$265m investment for rural green economy in Argentina approved

(Image: Farmers in San José de Lules, April 2012. Photo credit: Nico_/Flickr)

On Tuesday (April 7) the World Bank approved a large investment with the purpose of spurring the green economy in rural areas of Argentina. A total of $265 million will be granted to existing projects with the objectives of providing access to renewable energy in rural zones, ensuring sustainable management of forests and protecting natural areas, the World Bank announced. The projects are targeting one of the poorer strata of the population, those living in rural zones that are not connected to the national transport and electricity network.

The largest share of the investment ($200m) will provide resources to the new phase of the Renewable Energy for Rural Markets Project (PERMER) fostering the deployment of renewable energy in rural communities. The investment will support the diffusion of solar and wind power as well as solar water heaters and stoves in public schools and other buildings. The first stage of PERMER, now completed, ensured the access to renewable energy to 150.000 people throughout the country. The new phase targets 725.000 residents living in isolated areas disconnected to the electricity grid.

A second share of the funding ($58.7m) is allocated to the Native Forests and Communities project, aiming to encourage sustainable forest management in indigenous areas. Special attention is given to the Gran Chaco region, which is highly valued for its biodiversity level but is being severely damaged by deforestation. As reported by La Mañana de Cordoba, in the 2006-2011 time span over 1.5 million hectares of native forest were subject to deforestation. A large amount of the population, especially indigenous, is heavily dependent on the existence of native forests as the main source of income.

Lastly, a grant of $6.2m from the Global Environment Facility (GEF) is given to promote land management in ca. 1 million hectares in Argentinian non-urban areas, including the Gran Chaco, the Patagonian steppe and marine-coastal areas.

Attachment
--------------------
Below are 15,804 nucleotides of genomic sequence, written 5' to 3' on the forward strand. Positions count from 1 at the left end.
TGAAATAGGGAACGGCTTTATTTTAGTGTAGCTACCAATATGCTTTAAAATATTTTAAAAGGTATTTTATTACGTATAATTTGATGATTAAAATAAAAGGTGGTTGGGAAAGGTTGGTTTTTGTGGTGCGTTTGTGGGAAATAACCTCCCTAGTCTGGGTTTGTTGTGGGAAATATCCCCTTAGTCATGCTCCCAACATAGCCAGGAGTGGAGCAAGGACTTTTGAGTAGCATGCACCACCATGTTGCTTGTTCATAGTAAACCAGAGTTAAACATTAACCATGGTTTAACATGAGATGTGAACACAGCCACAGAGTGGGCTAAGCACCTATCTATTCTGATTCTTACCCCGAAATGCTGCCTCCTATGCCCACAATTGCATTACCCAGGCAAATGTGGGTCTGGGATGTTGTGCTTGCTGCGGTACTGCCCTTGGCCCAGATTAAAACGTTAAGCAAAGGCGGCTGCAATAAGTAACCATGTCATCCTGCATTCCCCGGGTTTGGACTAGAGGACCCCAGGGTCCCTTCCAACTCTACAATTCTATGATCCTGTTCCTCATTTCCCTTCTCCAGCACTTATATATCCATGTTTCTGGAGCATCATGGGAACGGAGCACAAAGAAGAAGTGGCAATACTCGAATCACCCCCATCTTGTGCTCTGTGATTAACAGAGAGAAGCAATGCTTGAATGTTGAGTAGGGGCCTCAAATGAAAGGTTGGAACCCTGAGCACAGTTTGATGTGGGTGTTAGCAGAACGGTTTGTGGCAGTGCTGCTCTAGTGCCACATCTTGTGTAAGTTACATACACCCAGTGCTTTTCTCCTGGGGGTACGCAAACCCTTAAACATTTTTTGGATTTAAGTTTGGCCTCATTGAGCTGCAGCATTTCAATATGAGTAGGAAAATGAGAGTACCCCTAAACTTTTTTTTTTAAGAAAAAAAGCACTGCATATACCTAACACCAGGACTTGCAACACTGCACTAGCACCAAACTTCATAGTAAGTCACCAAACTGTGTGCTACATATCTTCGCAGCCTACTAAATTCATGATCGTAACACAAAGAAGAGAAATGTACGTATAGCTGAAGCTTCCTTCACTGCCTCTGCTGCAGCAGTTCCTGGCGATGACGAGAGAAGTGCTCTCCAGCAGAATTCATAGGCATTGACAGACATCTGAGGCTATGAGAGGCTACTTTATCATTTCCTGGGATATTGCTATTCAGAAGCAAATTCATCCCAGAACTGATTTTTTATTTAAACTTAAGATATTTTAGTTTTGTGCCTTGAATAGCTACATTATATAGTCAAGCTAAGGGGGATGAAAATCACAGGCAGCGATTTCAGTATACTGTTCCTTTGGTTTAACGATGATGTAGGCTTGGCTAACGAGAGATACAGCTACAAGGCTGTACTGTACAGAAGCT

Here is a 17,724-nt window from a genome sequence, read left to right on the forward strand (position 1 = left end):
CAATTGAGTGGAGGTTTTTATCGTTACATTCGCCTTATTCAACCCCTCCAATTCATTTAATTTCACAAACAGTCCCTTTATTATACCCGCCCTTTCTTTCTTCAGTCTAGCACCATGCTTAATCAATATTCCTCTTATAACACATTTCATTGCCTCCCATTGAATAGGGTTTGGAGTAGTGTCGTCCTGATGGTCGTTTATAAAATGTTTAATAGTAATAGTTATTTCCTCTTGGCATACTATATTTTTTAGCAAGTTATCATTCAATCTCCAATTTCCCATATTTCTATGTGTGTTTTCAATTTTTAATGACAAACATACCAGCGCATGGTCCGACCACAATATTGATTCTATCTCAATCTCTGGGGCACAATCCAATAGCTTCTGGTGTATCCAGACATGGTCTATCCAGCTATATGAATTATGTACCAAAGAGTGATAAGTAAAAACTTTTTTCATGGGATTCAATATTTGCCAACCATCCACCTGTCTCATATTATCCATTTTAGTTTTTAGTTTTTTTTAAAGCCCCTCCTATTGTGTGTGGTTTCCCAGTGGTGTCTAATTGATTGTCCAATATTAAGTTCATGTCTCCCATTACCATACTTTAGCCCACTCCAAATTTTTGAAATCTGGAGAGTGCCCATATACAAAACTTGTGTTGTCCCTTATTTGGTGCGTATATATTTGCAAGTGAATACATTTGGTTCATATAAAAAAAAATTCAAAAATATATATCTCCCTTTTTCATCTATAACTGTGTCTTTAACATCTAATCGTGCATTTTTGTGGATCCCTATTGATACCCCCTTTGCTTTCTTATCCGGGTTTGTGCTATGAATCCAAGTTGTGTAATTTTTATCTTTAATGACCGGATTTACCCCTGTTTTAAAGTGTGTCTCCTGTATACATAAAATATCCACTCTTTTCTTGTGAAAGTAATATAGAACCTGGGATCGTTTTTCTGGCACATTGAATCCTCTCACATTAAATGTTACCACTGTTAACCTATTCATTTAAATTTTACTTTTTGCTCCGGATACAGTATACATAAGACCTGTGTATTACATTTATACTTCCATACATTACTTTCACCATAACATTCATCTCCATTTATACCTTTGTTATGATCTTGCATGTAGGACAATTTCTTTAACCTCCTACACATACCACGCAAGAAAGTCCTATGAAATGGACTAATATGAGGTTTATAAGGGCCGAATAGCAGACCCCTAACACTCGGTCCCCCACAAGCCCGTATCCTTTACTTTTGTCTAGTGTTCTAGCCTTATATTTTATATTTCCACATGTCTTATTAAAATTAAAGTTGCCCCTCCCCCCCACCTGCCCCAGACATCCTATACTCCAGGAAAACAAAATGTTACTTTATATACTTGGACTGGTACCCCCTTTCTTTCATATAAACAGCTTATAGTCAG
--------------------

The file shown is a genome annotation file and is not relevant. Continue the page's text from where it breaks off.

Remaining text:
“Through these projects we intend to close the service access gap between rural and urban inhabitants” said Jesko Hentschel, World Bank Director for Argentina, Paraguay and Uruguay in the World Bank press release. “By providing electricity to remote towns, protecting the native forests […] and preserving the biodiversity of the Gran Chaco, we contribute to the promotion of better living conditions among the poorest 40 percent of Argentines”.

The World Bank announcement is another episode attesting that green growth is on the crest of the wave for Latin and Central American economies. On Thursday, April 9, Obama announced a partnership with Caribbean and Central American countries focused on reforming the energy sector and addressing climate change. The Caribbean region will benefit from a $20 million investment in clean energy projects, improving energy security and efficiency and contrasting climate change, Reuters reported. The day after, the Seventh Summit of the Americas held in Panama City saw a joint declaration from international financial institutions – including the World Bank, the Inter-American Development Bank and the Development Bank of Latin America – expressing their commitment to support inclusive economic growth in the continent and to reduce social and economic inequality.

 

 

(Image: Farmers in San José de Lules, Argentina, April 2012. Photo credit: Nico_/Flickr)